Inaugurations Past & Present
Lilly tells me she and her class watched the inauguration at school today, and that the introduction of Gabriela Montero, one of the quartet playing the John Williams piece, got some giggles from her peers. And from her. The word "pianist" makes preteens giggle, it seems.
I don't remember if I watched Richard Nixon's second inauguration in 1973. I was about Lilly's age then, and January 20 was a Saturday that year, so I would have been home. January 20, 1977 was a Thursday, and I remember being in second-year high school algebra class at 11 that morning -- but no mention was made of Jimmy Carter's inauguration, or his surprise stroll. When Ronald Reagan was inaugurated the first time, I was on the way somewhere on the VU campus, and stopped at one of the dorms to watch the swearing-in on a common-room TV set. So much for the inaugurations of my youth.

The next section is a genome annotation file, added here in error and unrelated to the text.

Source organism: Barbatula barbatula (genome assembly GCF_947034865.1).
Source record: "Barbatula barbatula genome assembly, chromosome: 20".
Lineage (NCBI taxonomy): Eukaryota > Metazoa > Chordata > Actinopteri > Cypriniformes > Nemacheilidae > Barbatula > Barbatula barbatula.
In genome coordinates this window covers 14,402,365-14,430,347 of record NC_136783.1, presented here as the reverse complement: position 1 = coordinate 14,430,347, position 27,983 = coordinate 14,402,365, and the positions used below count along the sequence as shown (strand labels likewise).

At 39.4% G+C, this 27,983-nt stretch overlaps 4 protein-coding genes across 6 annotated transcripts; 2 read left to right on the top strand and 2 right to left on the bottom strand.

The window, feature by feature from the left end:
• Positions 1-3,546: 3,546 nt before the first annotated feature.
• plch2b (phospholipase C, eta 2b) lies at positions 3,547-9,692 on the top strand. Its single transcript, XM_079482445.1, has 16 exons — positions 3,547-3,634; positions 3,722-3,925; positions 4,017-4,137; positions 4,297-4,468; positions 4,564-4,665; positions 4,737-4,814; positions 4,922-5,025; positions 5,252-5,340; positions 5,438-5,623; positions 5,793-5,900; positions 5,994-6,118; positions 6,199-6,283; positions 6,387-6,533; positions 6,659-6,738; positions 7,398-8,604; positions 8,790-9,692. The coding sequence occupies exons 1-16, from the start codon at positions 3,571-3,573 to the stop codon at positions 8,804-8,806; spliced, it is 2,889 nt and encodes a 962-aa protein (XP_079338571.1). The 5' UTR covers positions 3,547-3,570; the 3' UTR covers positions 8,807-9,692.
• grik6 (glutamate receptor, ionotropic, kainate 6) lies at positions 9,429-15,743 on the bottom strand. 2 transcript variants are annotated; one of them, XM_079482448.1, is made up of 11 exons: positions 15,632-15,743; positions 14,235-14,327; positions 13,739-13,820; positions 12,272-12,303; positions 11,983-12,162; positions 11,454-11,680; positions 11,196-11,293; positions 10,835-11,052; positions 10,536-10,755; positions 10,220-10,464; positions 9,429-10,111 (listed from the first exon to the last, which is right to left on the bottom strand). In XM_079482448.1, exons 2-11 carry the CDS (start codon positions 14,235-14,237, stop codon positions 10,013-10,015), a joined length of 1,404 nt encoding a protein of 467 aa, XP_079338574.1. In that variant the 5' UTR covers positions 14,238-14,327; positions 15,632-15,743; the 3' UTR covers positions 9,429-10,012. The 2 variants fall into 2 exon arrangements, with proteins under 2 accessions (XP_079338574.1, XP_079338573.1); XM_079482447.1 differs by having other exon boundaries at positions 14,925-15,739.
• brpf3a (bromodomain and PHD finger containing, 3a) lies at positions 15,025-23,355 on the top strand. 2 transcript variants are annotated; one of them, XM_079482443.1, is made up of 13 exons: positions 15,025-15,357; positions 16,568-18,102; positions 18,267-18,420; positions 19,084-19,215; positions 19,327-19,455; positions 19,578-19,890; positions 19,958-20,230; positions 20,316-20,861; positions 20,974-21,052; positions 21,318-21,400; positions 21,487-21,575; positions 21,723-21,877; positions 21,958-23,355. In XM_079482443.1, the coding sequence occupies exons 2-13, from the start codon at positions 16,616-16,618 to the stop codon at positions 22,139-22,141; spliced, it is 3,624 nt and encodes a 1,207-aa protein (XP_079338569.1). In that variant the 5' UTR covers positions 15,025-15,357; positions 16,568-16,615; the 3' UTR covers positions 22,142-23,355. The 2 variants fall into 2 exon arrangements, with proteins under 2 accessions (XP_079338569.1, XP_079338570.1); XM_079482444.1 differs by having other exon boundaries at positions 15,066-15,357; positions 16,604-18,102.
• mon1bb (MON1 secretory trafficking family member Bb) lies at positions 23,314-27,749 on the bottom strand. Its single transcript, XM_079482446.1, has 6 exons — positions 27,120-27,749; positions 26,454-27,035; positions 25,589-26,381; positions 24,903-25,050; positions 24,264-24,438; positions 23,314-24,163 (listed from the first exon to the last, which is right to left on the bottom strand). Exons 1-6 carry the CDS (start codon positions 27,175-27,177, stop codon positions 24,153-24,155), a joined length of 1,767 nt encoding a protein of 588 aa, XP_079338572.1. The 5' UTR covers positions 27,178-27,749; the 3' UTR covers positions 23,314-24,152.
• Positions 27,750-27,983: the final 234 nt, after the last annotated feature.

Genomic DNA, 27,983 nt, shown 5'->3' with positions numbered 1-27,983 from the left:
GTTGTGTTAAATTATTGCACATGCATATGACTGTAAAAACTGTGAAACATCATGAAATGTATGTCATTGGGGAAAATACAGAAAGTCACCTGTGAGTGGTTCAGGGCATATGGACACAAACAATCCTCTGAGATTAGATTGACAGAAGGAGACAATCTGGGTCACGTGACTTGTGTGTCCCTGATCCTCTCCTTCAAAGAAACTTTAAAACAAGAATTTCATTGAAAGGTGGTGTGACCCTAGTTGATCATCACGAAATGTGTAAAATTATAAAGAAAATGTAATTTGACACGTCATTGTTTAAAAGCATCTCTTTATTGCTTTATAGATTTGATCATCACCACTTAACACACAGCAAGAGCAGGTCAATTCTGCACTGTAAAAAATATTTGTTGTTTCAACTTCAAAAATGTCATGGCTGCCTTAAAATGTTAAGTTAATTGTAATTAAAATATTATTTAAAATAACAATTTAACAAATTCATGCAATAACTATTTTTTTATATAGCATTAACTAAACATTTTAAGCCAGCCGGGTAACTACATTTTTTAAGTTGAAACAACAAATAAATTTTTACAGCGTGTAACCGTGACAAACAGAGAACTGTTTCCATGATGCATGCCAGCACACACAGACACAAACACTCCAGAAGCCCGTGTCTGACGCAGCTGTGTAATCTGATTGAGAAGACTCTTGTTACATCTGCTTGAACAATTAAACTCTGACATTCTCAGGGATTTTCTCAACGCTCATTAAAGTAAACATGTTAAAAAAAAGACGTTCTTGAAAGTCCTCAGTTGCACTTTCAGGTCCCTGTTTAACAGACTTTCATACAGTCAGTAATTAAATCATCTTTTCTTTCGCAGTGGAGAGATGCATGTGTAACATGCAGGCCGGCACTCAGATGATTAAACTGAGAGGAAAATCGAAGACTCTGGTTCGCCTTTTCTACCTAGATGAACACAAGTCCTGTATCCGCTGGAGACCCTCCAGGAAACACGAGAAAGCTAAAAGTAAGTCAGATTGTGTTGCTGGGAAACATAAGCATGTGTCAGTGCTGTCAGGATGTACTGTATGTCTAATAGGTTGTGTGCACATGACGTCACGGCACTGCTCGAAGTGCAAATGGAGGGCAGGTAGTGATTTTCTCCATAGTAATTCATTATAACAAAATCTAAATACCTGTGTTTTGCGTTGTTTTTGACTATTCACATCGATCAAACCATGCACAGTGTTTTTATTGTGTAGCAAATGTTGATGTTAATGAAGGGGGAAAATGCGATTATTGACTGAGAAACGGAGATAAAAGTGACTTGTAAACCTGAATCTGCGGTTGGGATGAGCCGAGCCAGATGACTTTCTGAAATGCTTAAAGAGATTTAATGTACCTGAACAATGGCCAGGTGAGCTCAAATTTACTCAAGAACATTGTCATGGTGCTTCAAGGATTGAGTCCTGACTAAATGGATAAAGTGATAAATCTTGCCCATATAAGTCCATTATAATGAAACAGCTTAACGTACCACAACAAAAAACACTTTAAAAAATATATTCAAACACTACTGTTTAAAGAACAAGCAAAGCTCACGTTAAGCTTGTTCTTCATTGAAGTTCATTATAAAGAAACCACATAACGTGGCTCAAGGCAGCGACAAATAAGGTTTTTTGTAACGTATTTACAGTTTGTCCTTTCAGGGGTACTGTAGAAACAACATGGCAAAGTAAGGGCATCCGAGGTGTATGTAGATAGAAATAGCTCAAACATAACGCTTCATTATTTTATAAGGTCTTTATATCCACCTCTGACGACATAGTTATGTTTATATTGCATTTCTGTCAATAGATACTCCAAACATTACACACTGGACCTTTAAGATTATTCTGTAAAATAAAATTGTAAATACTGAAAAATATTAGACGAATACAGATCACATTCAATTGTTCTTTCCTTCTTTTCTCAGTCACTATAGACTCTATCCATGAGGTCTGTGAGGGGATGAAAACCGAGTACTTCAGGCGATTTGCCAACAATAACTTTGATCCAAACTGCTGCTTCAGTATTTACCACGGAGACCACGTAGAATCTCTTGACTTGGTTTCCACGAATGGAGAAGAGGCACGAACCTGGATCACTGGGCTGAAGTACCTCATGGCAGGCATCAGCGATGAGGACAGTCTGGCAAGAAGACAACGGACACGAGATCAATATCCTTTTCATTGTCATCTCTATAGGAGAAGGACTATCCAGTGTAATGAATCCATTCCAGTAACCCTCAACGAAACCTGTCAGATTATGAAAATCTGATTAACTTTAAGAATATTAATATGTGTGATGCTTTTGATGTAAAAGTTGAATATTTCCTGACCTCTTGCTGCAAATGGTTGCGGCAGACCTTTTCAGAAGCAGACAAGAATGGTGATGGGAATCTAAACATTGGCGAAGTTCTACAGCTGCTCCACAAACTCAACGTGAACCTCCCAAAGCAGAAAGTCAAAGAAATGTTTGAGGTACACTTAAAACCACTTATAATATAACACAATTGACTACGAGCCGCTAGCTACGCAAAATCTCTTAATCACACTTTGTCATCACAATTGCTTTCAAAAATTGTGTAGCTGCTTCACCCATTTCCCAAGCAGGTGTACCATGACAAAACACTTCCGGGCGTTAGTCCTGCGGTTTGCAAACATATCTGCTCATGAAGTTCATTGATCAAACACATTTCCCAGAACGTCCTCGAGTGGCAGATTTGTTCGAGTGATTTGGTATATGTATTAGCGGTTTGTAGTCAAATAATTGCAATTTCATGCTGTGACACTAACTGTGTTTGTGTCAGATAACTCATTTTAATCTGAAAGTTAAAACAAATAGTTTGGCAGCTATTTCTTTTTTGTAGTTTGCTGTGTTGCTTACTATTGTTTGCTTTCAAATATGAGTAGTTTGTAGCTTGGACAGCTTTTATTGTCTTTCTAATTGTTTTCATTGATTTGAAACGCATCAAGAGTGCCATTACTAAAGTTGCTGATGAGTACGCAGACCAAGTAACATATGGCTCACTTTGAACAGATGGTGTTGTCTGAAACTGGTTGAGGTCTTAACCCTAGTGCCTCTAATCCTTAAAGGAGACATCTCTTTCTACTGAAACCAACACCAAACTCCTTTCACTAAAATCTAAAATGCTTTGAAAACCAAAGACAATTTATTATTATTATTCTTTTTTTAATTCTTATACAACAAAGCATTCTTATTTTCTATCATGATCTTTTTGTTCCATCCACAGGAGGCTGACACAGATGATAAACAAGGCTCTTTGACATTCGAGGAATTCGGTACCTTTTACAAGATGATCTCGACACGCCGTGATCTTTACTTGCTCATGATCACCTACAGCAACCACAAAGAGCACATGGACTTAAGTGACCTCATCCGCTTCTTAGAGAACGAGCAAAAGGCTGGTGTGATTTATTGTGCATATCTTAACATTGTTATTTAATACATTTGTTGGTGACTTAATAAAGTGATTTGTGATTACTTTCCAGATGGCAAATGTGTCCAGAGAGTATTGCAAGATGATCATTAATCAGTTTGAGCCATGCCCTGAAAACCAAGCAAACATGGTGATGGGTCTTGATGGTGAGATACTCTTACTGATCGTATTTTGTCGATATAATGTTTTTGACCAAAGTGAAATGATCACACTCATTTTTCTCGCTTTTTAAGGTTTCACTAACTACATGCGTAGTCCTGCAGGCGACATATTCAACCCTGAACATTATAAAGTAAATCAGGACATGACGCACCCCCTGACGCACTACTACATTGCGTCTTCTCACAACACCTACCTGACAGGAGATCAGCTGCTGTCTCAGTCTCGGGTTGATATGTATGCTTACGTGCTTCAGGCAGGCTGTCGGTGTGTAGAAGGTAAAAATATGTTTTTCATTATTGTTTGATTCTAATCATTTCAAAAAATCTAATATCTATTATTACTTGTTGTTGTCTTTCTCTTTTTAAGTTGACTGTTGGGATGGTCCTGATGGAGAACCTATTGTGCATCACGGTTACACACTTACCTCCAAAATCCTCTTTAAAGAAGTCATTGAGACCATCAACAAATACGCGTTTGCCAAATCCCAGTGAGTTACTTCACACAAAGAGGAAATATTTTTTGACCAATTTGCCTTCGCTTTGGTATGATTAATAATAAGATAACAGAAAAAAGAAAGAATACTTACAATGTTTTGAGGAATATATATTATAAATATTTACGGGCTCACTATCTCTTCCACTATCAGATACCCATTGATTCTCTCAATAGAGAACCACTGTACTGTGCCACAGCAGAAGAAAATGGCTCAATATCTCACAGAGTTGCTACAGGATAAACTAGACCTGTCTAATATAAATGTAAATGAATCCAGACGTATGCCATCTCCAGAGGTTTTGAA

The public inauguration of Ronald Reagan in 1985 was on Monday the 21st, coincident with a near-nationwide blast of cold weather something like last week's. It was snowing so hard in Nashville that day that my company sent us home, and I spent the afternoon at a co-worker's house, where we listened to the event on the radio.
Ann finishes kindergarten just after 11 most mornings, and I walk about five minutes to pick her up. I figured I would go right after the oath of office, though that had to wait until John William's music was over. When the oath came, who was it that flubbed his lines? This posting deals wryly with the question ("The good news is that fisticuffs between the Harvard grads did not ensue.") It was an odd moment, and likely to agitate the nation's minuscule cadre of Hawaiian birth-certificate deniers.
I missed most of the inaugural address, but of course heard it later on the radio. Later still, I saw it, and other inaugural addresses, made into cool word clouds.